The qualitative process

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Explores Qualiative Methods

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The qualitative process

  1. 1. TheThe ‘‘QualitativeQualitative’’ ResearchResearch Process:Process: Techniques for ResearchTechniques for Research Dr Fiona M Beals
  2. 2. Lecture AimsLecture Aims Review key research methods brought to qualitative research by ethnographic designs Outline the role of the qualitative researcher Introduce and look at methods of: – Observation – Interviews – Fieldnotes – Reflective Journaling
  3. 3. ObservationObservation
  4. 4. Why Observe?Why Observe? To develop a theory To prove/disprove a theory Making use of an “opportunity” (Wolcott, 1995) Provide a thick description to analyse Provide an instrument of triangulation (alongside interviewing and fieldnotes)
  5. 5. What to observeWhat to observe  Interactions – Between people – Between people and settings – Between people and yourself  Behaviours – Reactions – Routines – Interactions  The Context/Setting  The overt and the covert
  6. 6. How?How? Traditional – Eyes, pen, and paper Technological – Cameras/Video/ICT Combination – Trad+Post – Even the post involves a level of the traditional
  7. 7. To what degree/levelTo what degree/level  Four phases of observation 1. Scoping 2. Descriptive 3. Focused 4. Selective  Each involves a different focus/depth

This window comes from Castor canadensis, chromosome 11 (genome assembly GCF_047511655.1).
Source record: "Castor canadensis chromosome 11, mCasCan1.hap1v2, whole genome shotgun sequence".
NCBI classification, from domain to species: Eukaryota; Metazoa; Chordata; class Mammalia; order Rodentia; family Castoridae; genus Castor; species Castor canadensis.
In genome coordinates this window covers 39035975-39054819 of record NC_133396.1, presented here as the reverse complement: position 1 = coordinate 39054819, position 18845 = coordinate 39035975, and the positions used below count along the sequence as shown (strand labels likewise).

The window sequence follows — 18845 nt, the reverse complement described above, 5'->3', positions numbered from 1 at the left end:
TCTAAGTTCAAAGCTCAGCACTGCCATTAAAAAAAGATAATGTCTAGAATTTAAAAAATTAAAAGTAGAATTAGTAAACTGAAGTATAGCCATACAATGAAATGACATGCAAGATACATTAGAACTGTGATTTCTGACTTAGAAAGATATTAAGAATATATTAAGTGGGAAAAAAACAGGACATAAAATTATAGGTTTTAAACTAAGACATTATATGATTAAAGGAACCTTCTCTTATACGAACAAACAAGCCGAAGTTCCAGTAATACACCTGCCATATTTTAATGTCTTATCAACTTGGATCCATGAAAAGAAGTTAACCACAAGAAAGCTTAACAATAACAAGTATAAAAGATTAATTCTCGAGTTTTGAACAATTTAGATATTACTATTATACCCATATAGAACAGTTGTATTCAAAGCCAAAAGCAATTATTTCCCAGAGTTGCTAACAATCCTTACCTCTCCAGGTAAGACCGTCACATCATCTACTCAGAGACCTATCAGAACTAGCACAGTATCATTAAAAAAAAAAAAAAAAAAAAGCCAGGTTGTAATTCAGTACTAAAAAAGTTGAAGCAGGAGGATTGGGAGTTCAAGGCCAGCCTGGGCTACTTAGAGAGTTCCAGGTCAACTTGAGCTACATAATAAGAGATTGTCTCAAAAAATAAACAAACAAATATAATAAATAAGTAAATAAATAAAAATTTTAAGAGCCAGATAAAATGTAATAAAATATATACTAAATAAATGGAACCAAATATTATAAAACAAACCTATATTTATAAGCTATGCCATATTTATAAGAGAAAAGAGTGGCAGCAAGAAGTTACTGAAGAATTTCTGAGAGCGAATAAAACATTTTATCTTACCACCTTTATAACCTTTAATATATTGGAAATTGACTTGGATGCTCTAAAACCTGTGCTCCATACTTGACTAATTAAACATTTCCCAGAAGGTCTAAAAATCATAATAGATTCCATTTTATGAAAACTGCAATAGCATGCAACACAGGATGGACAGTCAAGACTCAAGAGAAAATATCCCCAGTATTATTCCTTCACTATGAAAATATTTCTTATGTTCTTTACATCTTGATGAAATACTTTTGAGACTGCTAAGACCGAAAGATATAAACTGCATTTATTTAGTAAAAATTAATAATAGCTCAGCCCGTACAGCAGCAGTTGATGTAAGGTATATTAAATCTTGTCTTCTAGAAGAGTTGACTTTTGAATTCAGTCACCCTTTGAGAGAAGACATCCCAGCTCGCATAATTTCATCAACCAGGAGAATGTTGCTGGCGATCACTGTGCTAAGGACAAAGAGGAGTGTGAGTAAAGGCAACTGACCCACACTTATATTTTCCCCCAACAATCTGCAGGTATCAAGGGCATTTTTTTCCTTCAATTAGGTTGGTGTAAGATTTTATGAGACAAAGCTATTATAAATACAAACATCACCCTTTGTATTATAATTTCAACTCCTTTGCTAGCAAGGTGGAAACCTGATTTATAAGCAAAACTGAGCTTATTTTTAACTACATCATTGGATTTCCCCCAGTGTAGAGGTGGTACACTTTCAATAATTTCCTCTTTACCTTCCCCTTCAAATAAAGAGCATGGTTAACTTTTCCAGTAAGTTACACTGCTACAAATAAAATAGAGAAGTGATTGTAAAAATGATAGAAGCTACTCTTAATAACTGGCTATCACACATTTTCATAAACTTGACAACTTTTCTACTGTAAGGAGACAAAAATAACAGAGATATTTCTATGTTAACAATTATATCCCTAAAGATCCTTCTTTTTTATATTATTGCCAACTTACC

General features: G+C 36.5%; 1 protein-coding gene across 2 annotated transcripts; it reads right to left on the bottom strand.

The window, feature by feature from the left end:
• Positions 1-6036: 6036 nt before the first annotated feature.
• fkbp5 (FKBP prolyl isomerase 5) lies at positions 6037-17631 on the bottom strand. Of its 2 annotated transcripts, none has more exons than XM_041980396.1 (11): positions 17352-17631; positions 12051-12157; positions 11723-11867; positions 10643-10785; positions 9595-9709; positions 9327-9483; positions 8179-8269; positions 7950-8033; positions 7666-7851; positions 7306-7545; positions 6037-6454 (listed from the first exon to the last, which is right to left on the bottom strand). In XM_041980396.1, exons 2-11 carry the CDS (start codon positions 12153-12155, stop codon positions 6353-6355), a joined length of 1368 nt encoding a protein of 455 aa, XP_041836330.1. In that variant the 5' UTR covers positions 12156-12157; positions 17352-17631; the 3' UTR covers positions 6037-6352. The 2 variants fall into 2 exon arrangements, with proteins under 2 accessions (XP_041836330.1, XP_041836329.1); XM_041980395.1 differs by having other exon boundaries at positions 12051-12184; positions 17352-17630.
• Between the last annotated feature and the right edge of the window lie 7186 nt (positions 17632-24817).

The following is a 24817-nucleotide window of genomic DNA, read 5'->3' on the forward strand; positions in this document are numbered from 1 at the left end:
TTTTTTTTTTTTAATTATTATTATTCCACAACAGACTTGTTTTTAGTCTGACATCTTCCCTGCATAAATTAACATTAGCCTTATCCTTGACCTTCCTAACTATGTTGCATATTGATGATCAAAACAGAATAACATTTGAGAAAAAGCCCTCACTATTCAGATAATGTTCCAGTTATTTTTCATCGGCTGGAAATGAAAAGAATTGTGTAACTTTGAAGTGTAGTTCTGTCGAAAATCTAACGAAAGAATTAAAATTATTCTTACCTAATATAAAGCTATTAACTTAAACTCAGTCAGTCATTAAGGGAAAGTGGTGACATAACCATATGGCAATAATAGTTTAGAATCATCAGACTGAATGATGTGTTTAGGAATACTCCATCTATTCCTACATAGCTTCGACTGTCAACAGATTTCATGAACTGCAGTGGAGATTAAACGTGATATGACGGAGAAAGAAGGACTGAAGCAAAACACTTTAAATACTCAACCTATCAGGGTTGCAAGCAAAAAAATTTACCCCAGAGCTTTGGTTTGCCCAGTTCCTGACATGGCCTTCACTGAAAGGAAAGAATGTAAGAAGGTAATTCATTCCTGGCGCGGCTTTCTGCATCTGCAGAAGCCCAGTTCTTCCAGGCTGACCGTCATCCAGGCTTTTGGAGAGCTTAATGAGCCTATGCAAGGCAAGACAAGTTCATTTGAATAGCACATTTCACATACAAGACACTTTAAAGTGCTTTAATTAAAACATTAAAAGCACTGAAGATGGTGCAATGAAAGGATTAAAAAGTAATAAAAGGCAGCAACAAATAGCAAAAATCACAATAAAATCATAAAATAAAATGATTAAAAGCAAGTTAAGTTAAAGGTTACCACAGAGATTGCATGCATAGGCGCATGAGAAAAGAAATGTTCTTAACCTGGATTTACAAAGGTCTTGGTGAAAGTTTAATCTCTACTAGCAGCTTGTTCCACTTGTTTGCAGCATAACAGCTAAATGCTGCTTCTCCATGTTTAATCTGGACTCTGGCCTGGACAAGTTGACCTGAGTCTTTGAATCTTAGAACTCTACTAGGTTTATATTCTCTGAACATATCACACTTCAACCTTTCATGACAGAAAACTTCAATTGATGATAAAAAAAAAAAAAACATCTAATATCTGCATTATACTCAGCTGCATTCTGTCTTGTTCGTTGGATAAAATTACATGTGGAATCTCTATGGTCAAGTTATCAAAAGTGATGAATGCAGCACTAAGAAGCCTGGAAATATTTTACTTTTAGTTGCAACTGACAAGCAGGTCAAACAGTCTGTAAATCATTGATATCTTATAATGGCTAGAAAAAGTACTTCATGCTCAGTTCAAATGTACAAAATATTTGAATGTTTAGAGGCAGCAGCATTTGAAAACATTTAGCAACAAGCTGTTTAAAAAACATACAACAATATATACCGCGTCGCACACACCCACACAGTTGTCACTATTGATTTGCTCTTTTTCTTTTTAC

8. 8. Phase One: ScopingPhase One: Scoping Familisation with the setting – Setting mapping – Apparent rules/structures – General impressions – Your own reactions – Any thoughts/hypotheses A reflexive tool Jottings and diagrams
  9. 9. Phase Two: DescriptivePhase Two: Descriptive Detailed descriptions of settings, interactions, and behaviours Focuses on questions that can be addressed through observation - the inquisitive eye Uses delimiters and descriptors for current details and future reference
  10. 10. Phase Two: DescriptivePhase Two: Descriptive Includes – Setting description – Recorded descriptions of events, interactions, and individuals – Time intervals  Points of reference  Points of description – Researcher Reflection
  11. 11. Phase Three: FocusedPhase Three: Focused ObservationObservation Descriptive observation focusing on specific descriptive questions: – Space – Objects – Time – Behaviours – Individuals
  12. 12. Descriptive QuestionsDescriptive Questions Space Object Act Activity Event Time Actor Goal Feeling Space Object Act Activity Event Time Actor Goal Feeling From Spradley (1980)
  13. 13. Descriptive QuestionsDescriptive Questions Space Object Act Activity Event Time Actor Goal Feeling Space Object Act Activity Event Time Actor Goal Feeling
  14. 14. Descriptive QuestionsDescriptive Questions Space Object Act Activity Event Time Actor Goal Feeling Space Object Act Activity Event Time Actor Goal Feeling